Wixie (Twitter @) is an online publishing platform designed for elementary schools. It enables students to work on projects at school or at home, and then privately publish their work to share with their class and families. Teachers build project frameworks using existing templates or from scratch, assign it to the class, and then the students complete the assignment and publish their work. Students can also create their own projects from scratch using the text, paint, and audio recording tools, as well as embedded or uploaded backgrounds, clip art, and photos. Wixie tracks student progress in portfolios, which teachers can view and comment on. Wixie also provides standards alignment per project, assessment rubrics, templates for curriculum activities, and built in training modules for teachers. Teachers can download their Wixie templates to share directly with others, and can also participate in the online Trading Post where teachers share the templates they have created.
The example shown above is an embed of an Wixie project template that I have made public. I used a Frayer graphic organizer template and created a cover page with relevant images and a question to frame group discussions. The template has three Frayer organizers, one for each type of resource the students must study to meet Virginia Standards of Learning requirement VS 4.e (Virginia Department of Education, 2015). Students open the template in the app and then work with partners to complete the Frayer vocabulary exercise for fourth grade Virginia Studies. After each student makes their own project, they submit it to the teacher and publish when ready. The entire activity is completed in the Wixie platform.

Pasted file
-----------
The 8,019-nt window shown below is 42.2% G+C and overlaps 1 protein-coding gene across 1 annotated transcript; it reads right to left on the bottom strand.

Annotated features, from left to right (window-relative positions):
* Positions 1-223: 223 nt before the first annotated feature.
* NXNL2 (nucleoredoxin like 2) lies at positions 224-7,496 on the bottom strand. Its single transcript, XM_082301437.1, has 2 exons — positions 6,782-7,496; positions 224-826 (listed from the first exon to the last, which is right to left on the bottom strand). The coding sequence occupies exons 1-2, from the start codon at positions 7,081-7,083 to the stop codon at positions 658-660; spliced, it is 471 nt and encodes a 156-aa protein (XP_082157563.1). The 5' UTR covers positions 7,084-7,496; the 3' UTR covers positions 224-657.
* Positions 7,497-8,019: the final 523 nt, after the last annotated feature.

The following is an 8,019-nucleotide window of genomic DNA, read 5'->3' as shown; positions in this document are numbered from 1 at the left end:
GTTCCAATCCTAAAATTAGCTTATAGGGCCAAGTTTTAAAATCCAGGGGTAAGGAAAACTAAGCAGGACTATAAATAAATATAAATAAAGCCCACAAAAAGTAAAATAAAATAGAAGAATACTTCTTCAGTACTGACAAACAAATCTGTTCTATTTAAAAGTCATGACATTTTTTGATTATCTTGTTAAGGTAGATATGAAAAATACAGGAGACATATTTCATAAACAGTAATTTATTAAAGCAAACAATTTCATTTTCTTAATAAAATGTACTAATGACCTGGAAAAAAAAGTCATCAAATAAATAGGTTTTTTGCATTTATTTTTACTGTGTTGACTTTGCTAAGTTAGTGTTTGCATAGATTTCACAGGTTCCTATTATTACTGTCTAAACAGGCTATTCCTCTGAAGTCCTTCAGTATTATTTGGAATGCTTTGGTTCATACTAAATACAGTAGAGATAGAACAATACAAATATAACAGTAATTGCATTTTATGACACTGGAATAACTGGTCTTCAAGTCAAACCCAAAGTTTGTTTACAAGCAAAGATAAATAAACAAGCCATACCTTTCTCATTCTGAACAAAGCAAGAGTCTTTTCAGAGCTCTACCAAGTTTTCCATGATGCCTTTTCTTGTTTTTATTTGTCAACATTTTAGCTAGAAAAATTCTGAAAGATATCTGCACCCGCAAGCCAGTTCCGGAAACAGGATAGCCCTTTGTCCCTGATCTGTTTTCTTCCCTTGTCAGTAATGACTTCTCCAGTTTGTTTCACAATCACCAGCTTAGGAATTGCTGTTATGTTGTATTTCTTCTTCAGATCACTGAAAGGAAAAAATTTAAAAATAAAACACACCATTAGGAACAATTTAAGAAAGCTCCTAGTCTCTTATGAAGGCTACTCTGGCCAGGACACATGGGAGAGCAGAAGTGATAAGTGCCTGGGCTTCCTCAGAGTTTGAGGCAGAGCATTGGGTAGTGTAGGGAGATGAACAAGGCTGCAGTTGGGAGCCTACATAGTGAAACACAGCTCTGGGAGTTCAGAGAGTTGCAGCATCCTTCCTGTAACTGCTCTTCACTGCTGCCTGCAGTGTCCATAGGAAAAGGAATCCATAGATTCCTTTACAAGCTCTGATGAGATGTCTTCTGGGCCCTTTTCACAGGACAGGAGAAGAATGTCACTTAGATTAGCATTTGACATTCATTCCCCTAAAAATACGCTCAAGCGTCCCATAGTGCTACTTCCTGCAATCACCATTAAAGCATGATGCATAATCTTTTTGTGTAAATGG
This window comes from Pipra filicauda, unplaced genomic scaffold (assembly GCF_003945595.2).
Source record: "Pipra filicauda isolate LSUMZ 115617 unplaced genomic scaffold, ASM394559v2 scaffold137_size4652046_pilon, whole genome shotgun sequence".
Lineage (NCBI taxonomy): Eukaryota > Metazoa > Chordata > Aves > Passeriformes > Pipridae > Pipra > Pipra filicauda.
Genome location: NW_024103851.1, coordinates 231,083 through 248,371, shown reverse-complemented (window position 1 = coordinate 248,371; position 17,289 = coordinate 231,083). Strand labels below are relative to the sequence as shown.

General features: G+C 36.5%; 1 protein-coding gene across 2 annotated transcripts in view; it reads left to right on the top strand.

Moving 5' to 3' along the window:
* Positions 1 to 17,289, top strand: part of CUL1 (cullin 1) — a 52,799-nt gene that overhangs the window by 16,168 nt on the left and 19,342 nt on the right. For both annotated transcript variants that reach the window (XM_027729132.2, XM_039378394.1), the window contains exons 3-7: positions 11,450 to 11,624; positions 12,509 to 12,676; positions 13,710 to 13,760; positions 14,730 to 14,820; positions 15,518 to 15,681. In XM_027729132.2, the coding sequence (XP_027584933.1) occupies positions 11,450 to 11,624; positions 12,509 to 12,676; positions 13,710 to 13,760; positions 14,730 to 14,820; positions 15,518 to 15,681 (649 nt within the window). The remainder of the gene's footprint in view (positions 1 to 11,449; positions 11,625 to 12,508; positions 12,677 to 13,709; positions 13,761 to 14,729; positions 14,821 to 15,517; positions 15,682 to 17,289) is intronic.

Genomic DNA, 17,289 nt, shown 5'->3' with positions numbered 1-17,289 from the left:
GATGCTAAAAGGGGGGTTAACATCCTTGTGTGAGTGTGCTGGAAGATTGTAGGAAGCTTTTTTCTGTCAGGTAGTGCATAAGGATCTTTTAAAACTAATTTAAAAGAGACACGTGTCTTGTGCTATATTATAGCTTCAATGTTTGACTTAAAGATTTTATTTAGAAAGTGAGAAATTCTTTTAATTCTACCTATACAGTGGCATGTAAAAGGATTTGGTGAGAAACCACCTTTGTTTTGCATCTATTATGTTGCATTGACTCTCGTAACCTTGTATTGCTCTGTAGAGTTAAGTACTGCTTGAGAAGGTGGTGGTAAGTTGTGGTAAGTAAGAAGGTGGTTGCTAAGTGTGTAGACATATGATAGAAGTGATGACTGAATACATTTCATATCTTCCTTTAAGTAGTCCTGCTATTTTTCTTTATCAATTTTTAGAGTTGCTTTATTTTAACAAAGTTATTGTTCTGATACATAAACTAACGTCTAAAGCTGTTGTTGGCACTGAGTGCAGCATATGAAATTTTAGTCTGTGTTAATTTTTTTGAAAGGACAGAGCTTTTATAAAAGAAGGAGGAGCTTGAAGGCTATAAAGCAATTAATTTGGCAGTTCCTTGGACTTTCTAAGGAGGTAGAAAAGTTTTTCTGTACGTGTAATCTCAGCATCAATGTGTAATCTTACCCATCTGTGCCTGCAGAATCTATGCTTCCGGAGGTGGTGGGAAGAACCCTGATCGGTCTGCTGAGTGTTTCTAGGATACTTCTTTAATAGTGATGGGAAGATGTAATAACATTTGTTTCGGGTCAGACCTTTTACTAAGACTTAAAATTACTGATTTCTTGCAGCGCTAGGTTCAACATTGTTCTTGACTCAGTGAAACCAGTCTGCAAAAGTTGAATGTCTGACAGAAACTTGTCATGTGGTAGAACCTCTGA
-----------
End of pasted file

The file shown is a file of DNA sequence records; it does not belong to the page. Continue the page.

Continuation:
Wixie has a base subscription fee of $5 per student for the school year, which includes the teacher account. Teachers can try out the Wixie web interface for free before purchasing a license. Wixie works on Windows, Mac, Chromebooks, iOS, Android, and Kindle Fire HD. This makes it very flexible for BYOT/BYOD classrooms and for student differentiation. The company also provides information on specific system requirements.
Virginia Department of Education. (2015). History and Social Science Standards of Learning for Virginia Public Schools. Retrieved from http://www.doe.virginia.gov/testing/sol/standards_docs/history_socialscience/2015/index.shtml[Disclosure: All blog posts are written by Andrea. Blog posts are neither sponsored nor endorsed by the respective companies of any service, hardware, or software mentioned. This blog earns a small commission through display ads.]